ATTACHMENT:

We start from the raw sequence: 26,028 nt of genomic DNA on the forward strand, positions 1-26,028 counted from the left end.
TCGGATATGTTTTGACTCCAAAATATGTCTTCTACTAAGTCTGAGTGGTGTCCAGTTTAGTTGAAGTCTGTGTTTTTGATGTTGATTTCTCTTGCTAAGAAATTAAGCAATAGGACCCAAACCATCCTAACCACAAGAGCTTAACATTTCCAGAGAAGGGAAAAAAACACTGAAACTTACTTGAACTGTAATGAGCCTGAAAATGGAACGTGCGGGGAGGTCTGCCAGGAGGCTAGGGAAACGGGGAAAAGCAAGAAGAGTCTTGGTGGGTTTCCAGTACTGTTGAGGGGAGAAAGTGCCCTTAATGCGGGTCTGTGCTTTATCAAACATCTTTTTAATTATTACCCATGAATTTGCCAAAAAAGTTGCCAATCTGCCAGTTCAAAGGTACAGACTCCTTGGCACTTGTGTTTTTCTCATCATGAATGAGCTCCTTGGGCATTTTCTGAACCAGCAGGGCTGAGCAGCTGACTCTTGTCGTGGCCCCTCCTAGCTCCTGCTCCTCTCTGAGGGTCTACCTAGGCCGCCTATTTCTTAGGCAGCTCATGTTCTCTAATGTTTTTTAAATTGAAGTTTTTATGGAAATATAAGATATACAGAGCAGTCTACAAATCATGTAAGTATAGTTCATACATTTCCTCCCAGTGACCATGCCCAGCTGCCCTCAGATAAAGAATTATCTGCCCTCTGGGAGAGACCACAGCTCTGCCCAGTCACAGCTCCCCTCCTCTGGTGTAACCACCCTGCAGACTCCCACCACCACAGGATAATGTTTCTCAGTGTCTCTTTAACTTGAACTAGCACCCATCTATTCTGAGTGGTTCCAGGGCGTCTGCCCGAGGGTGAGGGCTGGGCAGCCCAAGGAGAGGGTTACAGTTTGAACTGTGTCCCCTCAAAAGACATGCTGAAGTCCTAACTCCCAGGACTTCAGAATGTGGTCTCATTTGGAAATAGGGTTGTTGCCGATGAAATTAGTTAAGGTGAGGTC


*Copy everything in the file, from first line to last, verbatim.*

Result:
We start from the raw sequence: 26,028 nt of genomic DNA on the forward strand, positions 1-26,028 counted from the left end.
TCGGATATGTTTTGACTCCAAAATATGTCTTCTACTAAGTCTGAGTGGTGTCCAGTTTAGTTGAAGTCTGTGTTTTTGATGTTGATTTCTCTTGCTAAGAAATTAAGCAATAGGACCCAAACCATCCTAACCACAAGAGCTTAACATTTCCAGAGAAGGGAAAAAAACACTGAAACTTACTTGAACTGTAATGAGCCTGAAAATGGAACGTGCGGGGAGGTCTGCCAGGAGGCTAGGGAAACGGGGAAAAGCAAGAAGAGTCTTGGTGGGTTTCCAGTACTGTTGAGGGGAGAAAGTGCCCTTAATGCGGGTCTGTGCTTTATCAAACATCTTTTTAATTATTACCCATGAATTTGCCAAAAAAGTTGCCAATCTGCCAGTTCAAAGGTACAGACTCCTTGGCACTTGTGTTTTTCTCATCATGAATGAGCTCCTTGGGCATTTTCTGAACCAGCAGGGCTGAGCAGCTGACTCTTGTCGTGGCCCCTCCTAGCTCCTGCTCCTCTCTGAGGGTCTACCTAGGCCGCCTATTTCTTAGGCAGCTCATGTTCTCTAATGTTTTTTAAATTGAAGTTTTTATGGAAATATAAGATATACAGAGCAGTCTACAAATCATGTAAGTATAGTTCATACATTTCCTCCCAGTGACCATGCCCAGCTGCCCTCAGATAAAGAATTATCTGCCCTCTGGGAGAGACCACAGCTCTGCCCAGTCACAGCTCCCCTCCTCTGGTGTAACCACCCTGCAGACTCCCACCACCACAGGATAATGTTTCTCAGTGTCTCTTTAACTTGAACTAGCACCCATCTATTCTGAGTGGTTCCAGGGCGTCTGCCCGAGGGTGAGGGCTGGGCAGCCCAAGGAGAGGGTTACAGTTTGAACTGTGTCCCCTCAAAAGACATGCTGAAGTCCTAACTCCCAGGACTTCAGAATGTGGTCTCATTTGGAAATAGGGTTGTTGCCGATGAAATTAGTTAAGGTGAGGTC